Unfortunately, though, there is no easy way to make the demand dialer change what connection it uses. If you change providers, or want to connect to a different phone number, you're out of luck. The demand dialer always wants to use the first provider it was connected to. There is a way out of this quandary, but it means using wandering into the dark underbelly of Win95: the Registry Editor.
The Registry Editor is a tool that allows the more courageous type of Win95 user to alter information stored in the Windows 95 Registry, the database that contains nearly all the settings and profile information used by your system. The Registry Editor is automatically installed in your Windows 95 directory during the setup process, but it is not added to your Start menu. You may well want to create a Start menu item for the Registry Editor, because it can come in handy more often than you might think.
If the Registry Editor is not on your Start menu, you can select Start / Run..., type "regedit" in the "Run Program" dialog box, and click "OK." You will see something that looks very like an Explorer screen, with a tree of cryptically-named "folders" in the left window and lists of data items in the right.
Describing the operation of the Registry Editor in detail is really beyond the scope of this article, so I will just give the steps needed to change the demand dial connection. When the Registry Editor opens, the "folder" tree will be closed, with "My Computer" highlighted.
Click on plus sign next to the "folder" marked "HKEY_CURRENT_USER." I know, I know, the name makes no sense. Blame Bill--after all, everyone else does. Within this folder you should find a folder called "RemoteAccess." Click on this folder, which will cause a list of data items to appear in the right window.
One of the items will be "InternetProfile." This is the connection that the demand dialer will open when you request something from the Net. To change it, double-click on the word "InternetProfile." A small dialog box will open, showing the current value. Change the field to reflect the name of the connection you want the demand dialer to use.
Spelling counts! If you spell the name of the connection incorrectly, the demand dialer will stop working. In fact, you might want to keep the Dial-Up Networking window open as you work to make sure you spell the new connection's name correctly.
Once the connection name is correct, click "OK." You should see the new value appear in the Registry Editor's right window. Close the Registry Editor, and voilà! The next time you request something from the Internet, Win95 should automatically connect to the new provider.
Without going into too much detail, the Internet is a huge network that connects thousands of computers all over the world. In concept, the Internet is just a really bloated version of the LAN you use at work, except for the fact that there is no central authority to regulate its operation.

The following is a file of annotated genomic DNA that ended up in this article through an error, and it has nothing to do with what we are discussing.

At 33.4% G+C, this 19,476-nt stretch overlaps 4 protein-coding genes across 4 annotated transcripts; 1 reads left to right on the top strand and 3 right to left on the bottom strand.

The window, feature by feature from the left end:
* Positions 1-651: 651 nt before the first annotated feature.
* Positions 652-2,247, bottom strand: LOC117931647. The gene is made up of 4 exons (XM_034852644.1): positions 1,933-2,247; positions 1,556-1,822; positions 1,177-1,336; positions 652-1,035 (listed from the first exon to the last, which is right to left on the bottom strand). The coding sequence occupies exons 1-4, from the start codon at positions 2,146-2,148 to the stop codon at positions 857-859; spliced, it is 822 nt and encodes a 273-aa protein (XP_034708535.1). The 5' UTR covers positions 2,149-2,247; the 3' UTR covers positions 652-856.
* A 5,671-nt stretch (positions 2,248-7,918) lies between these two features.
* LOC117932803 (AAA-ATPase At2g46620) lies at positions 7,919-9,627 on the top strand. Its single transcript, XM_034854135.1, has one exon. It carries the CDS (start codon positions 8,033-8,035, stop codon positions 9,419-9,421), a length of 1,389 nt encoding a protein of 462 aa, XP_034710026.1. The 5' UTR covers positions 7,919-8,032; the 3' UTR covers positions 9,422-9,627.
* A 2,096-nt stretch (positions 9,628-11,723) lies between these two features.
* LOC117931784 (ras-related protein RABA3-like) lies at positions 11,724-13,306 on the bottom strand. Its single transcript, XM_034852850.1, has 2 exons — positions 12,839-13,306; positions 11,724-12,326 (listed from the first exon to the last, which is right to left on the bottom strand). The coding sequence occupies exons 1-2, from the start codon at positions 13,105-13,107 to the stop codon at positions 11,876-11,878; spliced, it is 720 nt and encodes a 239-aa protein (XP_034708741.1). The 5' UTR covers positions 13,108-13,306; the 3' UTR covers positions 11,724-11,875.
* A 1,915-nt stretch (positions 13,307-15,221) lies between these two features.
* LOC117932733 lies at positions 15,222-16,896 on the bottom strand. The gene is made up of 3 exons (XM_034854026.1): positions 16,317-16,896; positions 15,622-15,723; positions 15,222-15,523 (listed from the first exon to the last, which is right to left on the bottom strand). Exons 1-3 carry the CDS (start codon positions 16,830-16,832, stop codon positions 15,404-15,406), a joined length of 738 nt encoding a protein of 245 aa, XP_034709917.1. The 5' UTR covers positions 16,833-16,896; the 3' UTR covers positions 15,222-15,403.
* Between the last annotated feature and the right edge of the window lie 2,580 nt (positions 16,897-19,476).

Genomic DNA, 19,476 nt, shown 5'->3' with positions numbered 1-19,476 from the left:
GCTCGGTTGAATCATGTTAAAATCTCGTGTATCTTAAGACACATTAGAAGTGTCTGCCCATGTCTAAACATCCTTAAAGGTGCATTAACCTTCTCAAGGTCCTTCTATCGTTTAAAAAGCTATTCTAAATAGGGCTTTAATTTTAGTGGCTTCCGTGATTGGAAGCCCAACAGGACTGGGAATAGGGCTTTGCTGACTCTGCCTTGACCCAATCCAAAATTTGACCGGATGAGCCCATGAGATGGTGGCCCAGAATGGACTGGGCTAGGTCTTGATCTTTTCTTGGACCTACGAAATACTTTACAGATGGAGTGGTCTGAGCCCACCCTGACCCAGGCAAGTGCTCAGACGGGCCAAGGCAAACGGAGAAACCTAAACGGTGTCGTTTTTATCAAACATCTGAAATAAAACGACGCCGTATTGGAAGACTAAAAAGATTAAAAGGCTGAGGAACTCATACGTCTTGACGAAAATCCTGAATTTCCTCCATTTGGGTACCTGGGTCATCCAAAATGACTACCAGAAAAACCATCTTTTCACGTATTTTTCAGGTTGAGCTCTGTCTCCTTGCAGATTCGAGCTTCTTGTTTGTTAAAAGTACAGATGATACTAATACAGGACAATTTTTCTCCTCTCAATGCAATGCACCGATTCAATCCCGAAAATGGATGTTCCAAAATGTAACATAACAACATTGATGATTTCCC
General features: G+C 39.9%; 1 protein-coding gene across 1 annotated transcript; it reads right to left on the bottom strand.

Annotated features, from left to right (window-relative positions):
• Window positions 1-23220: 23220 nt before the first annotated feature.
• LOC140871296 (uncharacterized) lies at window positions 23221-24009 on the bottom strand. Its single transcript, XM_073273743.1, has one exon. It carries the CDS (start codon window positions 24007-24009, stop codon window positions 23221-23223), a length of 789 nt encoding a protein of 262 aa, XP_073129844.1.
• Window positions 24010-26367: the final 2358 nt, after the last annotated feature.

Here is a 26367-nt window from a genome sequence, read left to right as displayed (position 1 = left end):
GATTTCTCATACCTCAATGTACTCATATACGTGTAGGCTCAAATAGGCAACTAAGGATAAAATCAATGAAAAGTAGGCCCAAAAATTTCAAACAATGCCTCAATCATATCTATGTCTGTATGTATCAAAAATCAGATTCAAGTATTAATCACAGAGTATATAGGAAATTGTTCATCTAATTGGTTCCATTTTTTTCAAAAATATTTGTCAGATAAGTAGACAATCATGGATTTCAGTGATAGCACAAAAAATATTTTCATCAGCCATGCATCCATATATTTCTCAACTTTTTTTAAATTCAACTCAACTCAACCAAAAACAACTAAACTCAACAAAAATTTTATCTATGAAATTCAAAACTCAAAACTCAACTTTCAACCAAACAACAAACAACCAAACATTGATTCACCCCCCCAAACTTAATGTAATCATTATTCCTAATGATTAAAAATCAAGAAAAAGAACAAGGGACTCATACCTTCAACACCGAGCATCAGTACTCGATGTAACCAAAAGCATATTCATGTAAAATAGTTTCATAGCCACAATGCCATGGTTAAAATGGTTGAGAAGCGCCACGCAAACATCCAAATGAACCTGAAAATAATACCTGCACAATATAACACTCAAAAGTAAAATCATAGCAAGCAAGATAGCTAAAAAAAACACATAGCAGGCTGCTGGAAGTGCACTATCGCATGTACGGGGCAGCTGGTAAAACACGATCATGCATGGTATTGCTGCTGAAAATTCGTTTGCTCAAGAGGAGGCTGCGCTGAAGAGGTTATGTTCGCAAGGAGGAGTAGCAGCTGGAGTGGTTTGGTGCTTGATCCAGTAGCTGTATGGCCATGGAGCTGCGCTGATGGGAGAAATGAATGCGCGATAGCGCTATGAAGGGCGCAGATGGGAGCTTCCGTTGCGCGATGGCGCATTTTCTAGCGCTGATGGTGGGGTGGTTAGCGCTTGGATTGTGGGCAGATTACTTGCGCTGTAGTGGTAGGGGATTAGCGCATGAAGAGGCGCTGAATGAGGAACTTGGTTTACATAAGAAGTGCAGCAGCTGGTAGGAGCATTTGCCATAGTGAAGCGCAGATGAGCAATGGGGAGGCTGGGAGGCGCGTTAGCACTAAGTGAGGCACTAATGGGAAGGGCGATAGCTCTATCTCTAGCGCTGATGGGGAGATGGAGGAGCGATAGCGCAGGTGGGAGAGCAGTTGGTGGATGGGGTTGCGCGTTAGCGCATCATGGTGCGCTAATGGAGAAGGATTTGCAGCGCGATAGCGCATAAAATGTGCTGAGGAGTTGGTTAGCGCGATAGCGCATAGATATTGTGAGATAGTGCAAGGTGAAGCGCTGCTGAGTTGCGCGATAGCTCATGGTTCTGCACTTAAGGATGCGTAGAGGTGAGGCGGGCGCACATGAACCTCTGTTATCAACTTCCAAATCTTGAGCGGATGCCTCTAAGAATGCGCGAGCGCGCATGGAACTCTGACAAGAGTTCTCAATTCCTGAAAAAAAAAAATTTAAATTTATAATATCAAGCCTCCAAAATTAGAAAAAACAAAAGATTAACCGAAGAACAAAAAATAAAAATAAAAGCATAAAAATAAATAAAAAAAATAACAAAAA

Much as with a corporate LAN, the physical Internet itself is not terribly interesting: it just provides a connection between machines. The services and data on those thousands of interconnected machines are the reason people want to use the Internet, just as you might connect to a printer in another office via your corporate LAN.
The basic procedure for using an Internet service is to establish a connection to the Internet (analogous to logging in on your corporate LAN), then start client software to use the service. Each Internet service has its own type of client software. Some client programs, such as Netscape's Navigator, provide access to several different services; there are usually a large selection of commercial, shareware, and freeware clients for each service.
The most popular and useful Internet services are:
The Internet is most likely to be actually useful to you if you work in academia, or if you have an obscure interest or hobby. For example, if you collect French eighteenth century glass paperweights, there may not be enough people in your area to form a club. The teeming millions on the Internet may well help you form a world-spanning virtual community of French eighteenth century glass paperweight collectors. If there are enough of you, you might even launch a newsgroup called "rec.hobbies.paperweights."
For the beginning PC user, I would strongly recommend considering an on-line service rather than direct connection to the Internet. The major on-line services, such as CompuServe, the Microsoft Network, America Online, and Prodigy, provide (or soon will provide) full point-and-click access to most Internet services without the hassles of setting up and managing your own connection to the Internet.